Architectural Decisions and Insane Productivity Boost


Approximately a year ago I got a new job and took a lead of a four person development team. The team was working on an online application that was used by governments and local businesses to coordinate import of materials into the country. Since my joining we went through a full refactoring of the old architecture and came up with something remarkable. This post will describe some of the key elements of our new architecture and will highlight the benefits we’ve had from it.

To give some background, the app is a single page web app, built with angular and running in the backend.

Command pattern architecture

One of the first decisions we’ve made is to use MediatR, meaning that 100% of our business logic now was in the IRequestHandler classes. This made sure that we had a uniform way to invoke any business action by simply doing this:

mediator.Send(new SomeBusinessAction.Request())

Just because every single business action implemented the same interface we could start doing interesting things.

1. Decorators

The first benefit of command pattern architecture is that now we could start using decorators. This allowed to easily implement cross-cutting concerns. We used it to implement

  • audit logging
  • error logging
  • security checks

2. Single HTTP endpoint

Secondly a little less obvious, we could now have a single HTTP endpoint for all of our business actions:

HTTP POST /api/do/SomeBusinessAction

This means that we could get rid of almost all of our controllers. In our case - we removed around 30% of our code.

3. We realized that UI can be generated

The next thing we realized is that every HTTP endpoint is nothing but a function and like any function it has inputs and outputs. We started noticing that most of the UI very closely resembles those inputs and outputs.

That meant that we can generate a lot of the UI on-the-fly, based on

  • inputs (HTTP POST/GET parameters)
  • outputs (HTTP response)

To make this possible we needed 2 things:

  • metadata for each HTTP endpoint, describing how to render its inputs and outputs
  • top-level UI control which can generate UI based on the supplied metadata

In its simplest form the UI control would be implemented as something like this:

<form action="/api/do/{{}}" method="POST">
    <label ng-repeat="i in form.inputs">
        <custom-input metadata="i" />
    <button type="submit">Submit</button>

<div ng-repeat="x in form.output">
    <span class="label">{{x.label}}:</span>
    <custom-output value="x.value" metadata="x.metadata" />

Fast-forward 1 year

This became the start of our 1-year journey to build what we now call UI Metadata Framework. UI Metadata Framework is basically a communication protocol describing client-server communication. UIMF client can be very thin and dumb. It just needs to be able to generate UI based on some metadata. It doesn’t need to have any knowledge of the business whatsoever.

This approach brought us to experience some of the biggest productivity gains I’ve ever seen coming from a single piece of tech. We suddenly almost never had to worry about implementing UI. Most of our UI was generated.

The only time that we needed to write UI code is if needed to implement some new UI control. Once implemented in the frontend, we could then use this UI control directly from our backend code.

For example, let’s say we needed to implement a UI control to display a date in a nice format. We would create a new control which would normally consist of 3 files:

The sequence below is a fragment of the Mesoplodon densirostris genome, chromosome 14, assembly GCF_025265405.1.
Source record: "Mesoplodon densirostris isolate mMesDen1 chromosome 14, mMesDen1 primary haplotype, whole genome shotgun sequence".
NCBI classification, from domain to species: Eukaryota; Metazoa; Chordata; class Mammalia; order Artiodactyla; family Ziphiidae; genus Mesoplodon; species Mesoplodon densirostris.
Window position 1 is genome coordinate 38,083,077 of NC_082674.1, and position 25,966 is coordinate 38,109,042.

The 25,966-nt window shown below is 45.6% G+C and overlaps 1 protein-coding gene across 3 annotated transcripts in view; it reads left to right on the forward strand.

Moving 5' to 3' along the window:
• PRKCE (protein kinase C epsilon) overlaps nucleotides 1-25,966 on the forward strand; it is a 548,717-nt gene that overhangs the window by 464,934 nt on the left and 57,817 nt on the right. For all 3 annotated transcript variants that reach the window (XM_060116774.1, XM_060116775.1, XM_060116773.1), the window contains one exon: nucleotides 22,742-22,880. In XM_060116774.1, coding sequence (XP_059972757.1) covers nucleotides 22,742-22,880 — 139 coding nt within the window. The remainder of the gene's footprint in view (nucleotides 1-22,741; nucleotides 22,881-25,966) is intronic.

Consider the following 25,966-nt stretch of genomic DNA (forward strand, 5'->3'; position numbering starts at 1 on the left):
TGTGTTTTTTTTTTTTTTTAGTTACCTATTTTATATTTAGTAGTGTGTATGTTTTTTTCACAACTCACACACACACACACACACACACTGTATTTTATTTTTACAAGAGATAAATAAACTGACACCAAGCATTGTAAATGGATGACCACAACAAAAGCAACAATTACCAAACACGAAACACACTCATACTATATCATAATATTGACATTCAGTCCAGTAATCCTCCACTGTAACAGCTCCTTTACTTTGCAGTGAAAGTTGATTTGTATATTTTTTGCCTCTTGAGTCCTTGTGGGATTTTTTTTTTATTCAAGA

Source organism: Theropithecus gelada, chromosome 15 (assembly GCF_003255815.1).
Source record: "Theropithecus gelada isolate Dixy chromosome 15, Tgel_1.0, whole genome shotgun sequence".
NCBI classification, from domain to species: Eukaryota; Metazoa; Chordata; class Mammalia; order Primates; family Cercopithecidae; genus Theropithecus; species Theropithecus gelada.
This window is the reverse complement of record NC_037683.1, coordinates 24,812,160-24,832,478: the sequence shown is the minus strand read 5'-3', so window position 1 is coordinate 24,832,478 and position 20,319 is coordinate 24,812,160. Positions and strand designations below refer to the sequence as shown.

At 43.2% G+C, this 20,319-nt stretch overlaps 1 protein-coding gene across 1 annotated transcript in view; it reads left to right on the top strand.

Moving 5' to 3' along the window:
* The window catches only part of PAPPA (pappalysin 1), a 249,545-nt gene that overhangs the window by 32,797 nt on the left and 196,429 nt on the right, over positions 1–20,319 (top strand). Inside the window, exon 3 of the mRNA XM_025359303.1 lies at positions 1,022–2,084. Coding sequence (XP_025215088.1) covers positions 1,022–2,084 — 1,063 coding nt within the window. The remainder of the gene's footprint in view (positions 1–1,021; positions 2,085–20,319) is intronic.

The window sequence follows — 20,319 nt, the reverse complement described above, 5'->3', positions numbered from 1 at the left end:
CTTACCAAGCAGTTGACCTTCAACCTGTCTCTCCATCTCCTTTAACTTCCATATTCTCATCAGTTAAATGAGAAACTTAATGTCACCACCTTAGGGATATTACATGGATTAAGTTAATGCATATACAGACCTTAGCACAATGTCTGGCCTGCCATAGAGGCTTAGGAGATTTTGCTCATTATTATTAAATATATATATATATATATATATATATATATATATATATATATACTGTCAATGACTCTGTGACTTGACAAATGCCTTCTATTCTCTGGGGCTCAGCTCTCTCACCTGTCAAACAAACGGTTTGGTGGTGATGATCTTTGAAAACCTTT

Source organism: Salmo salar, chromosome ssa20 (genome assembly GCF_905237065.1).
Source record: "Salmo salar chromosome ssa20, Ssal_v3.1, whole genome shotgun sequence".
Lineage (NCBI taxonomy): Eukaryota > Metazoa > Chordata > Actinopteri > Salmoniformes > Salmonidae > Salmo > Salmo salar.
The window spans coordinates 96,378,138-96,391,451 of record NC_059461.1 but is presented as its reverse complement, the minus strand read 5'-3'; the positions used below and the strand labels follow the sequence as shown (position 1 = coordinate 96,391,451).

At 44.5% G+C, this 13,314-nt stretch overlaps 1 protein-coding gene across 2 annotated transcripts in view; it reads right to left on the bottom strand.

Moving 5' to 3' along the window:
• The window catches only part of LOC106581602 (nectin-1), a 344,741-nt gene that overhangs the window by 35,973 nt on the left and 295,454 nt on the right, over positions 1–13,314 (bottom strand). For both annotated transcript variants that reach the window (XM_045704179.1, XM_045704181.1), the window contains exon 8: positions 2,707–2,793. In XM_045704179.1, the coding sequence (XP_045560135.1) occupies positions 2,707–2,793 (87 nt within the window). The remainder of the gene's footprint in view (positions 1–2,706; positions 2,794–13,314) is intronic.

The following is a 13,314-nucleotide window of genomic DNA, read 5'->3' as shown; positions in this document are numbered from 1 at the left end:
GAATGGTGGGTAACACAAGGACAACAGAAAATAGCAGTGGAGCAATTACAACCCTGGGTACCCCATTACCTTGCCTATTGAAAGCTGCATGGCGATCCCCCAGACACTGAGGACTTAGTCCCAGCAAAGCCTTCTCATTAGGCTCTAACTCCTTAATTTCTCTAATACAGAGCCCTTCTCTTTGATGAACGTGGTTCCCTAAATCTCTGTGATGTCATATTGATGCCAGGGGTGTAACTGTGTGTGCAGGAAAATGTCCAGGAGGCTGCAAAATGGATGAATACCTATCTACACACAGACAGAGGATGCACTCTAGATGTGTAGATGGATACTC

• DateView.html
  • DateView.js
  • DateView.css

We would then instruct our client that whenever it needs to display date, to use the DateView control. This means that whenever server sent dates, the client would know to use DateView control.

In our particular app we have more than 1000 different pages/screens, and we have approximately 80 different UI controls. Cool thing is that we no longer need to create HTML+JavaScript file for each of the 1000 pages. UI for individual pages is now generated on the fly, during runtime.

Browser testing

One huge advantage of auto-generated UI is that it is uniform and 100% predictable. This makes writing Selenium tests a piece of cake. This realization led us to implement a small wrapper library around Selenium, which gives us friendly API for testing our app. This is how our typical Selenium test looks like:

// `tester` is our custom wrapper around Selenium
// which understands our UI and provides friendly API
// to navigate and test our app.
var tester = require("../config").tester;

describe("admin", function () {
	beforeAll(function () {
		tester.login("", "123456");

	it("can find existing user", function () {"Users")
			.run({ Id: 2 })

	it("can invite new user", function () {
		var timestamp = new Date().valueOf();
		var email = "jack_" + timestamp + "";
		var name = "Jack " + timestamp;"Users").action("SendUserInvitation", {
			Email: email,
			Name: name
			.run({ Email: email })

If you’ve ever done browser testing, you would appreciate the high level of abstraction of the test above. Writing tests this way gives us 2 advantages:

  • we focus only on the business logic and not on the nitty-gritty details of the client implementation
  • by simply replacing tester object we can repurpose the same test for another client (e.g. - Android app)

Future work

We are still in the early days of this journey, however we have now proven to ourselves that this architecture works and it should work even for very complex apps with elaborate UIs. We are currently actively working on standardizing the UI Metadata Framework protocol and also on implementing clients for various platforms including web, mobile and desktop. I personally strongly believe that this architecture is the future of application development, especially for line-of-business apps. © 2017. All rights reserved.